You probably know Nikola Tesla, the man who according to a series of sites you can find around invented basically everything. Not quite, however. If you go and read a proper Tesla biography, such as W. Bernard Carlson's Tesla: Inventor of the Electrical Age you will discover that many things said about Tesla are myths.
However, there is consensus in attributing Tesla the invention of the induction motor and of rotating magnetic fields. Now, suppose Tesla hadn't ever been born. And I present you with a question: Would we have induction motors? And what makes you think what you just replied? There are two main views you may hold:
One, that we would not have induction motors, as we don't have the inventor among us anymore. So modern technology would be what is sans the induction motor, and any technology that depends on it.
And two, that basically nothing would have changed. Others would have invented it roughly at a similar time, so modern day technology would be the same.
I argue that reality is basically the second case. Now I will elaborate a little bit more about why it is so. I think you had the intuition that the second case is closer to reality, but that's not necessarily always the case. Now consider this: What if Archduke Franz Ferdinand had never been assassinated? How would have the world changed? No World War I? And no World War II? I think here it seemed as if one man did decide the course of History.
So why do we think that the Great Man Theory holds for some historical events, but doesn't quite seem the case for innovation and technology?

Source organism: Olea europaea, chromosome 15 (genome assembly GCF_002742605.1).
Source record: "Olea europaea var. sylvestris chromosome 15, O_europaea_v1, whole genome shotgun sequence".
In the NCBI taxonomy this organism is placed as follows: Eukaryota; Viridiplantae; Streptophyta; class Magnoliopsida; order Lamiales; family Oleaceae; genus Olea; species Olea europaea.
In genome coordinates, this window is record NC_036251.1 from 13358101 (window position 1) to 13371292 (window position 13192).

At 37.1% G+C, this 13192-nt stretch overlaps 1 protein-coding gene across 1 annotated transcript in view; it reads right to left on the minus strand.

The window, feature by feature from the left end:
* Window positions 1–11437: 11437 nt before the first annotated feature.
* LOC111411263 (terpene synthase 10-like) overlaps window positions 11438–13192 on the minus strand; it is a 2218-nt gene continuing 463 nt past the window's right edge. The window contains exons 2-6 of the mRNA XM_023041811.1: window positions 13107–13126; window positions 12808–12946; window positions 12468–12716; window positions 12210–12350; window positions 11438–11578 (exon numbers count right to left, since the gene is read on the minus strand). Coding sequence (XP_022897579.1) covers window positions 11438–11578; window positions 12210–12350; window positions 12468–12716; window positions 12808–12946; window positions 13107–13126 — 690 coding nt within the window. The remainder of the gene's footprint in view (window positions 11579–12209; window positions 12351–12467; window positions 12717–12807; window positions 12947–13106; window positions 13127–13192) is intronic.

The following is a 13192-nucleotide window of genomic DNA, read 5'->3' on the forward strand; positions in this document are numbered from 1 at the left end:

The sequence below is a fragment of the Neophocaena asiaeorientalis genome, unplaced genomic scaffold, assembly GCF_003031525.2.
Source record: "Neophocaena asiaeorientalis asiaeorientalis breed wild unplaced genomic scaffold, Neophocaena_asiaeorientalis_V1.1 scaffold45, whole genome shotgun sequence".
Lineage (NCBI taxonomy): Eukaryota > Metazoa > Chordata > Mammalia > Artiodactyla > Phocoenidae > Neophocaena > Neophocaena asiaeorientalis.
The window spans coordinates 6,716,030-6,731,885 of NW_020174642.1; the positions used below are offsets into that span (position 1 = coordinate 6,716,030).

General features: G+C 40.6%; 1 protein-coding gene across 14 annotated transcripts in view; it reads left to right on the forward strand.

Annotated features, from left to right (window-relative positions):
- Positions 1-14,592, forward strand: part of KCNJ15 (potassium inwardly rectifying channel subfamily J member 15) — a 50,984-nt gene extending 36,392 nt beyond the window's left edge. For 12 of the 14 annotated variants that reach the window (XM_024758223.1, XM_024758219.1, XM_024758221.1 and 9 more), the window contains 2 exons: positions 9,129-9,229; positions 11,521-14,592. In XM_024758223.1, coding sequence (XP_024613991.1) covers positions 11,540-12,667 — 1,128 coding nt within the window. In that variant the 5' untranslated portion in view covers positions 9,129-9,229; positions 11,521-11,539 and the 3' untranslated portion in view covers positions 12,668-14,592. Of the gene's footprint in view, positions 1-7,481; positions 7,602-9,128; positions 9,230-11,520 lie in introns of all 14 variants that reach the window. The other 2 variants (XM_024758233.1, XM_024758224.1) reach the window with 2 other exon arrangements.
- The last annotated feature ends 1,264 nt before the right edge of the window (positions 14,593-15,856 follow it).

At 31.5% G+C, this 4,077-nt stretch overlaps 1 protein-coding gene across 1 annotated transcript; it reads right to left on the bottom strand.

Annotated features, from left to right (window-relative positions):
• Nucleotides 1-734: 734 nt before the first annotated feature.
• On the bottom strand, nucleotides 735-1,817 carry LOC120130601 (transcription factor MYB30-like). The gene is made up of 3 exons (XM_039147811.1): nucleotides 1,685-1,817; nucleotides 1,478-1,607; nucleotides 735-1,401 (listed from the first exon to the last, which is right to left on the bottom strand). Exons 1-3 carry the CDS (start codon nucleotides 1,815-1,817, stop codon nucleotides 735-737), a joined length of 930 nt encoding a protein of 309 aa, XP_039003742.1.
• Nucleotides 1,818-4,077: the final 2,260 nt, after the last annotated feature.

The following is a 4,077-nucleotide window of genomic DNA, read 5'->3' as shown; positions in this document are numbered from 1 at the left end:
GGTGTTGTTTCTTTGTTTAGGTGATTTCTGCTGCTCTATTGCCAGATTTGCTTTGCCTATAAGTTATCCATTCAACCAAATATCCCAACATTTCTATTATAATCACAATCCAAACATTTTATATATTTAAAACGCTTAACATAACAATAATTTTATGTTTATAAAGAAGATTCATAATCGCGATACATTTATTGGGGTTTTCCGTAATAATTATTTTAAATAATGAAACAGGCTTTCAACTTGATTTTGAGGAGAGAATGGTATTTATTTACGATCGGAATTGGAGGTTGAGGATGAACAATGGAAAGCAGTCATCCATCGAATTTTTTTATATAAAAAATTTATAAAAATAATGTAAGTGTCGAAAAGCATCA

It is because History is all about circumstances, and the interplay of very complex forces that vary overtime, with no definite end result. In Franz Ferdinand's case, maybe there would have been other assassination attempts, but the fact one attempt happened would make it harder for others to follow, as extra caution would be taken. Circumstances that enabled the assassination would be no more. Or take Hitler. What if he hadn't been born? Would a similar person appear in his place? Maybe, if the conditions of post-Versailles Treaty Germany held like that, it would be the case. Or if Germany's economic conditions recovered before the next Hitler appears, then there would be no Hitler 2 at all, again, because circumstances.
In contrast, innovation is a different process. All innovation is trying to do more things better, at a lower cost, and that's basically an optimization process driven by Physics. Innovation in this sense is filling a bucket with water, and the bucket's volume is fixed. When the bucket is filled, the best mean for a given end exists, given Physics. It is possible to fill this bucket faster or slower, and it is also possible for water to evaporate (to loss knowledge), but empirically, the stream of water going into the bucket is ever increasing, and the evaporation rate is rather low.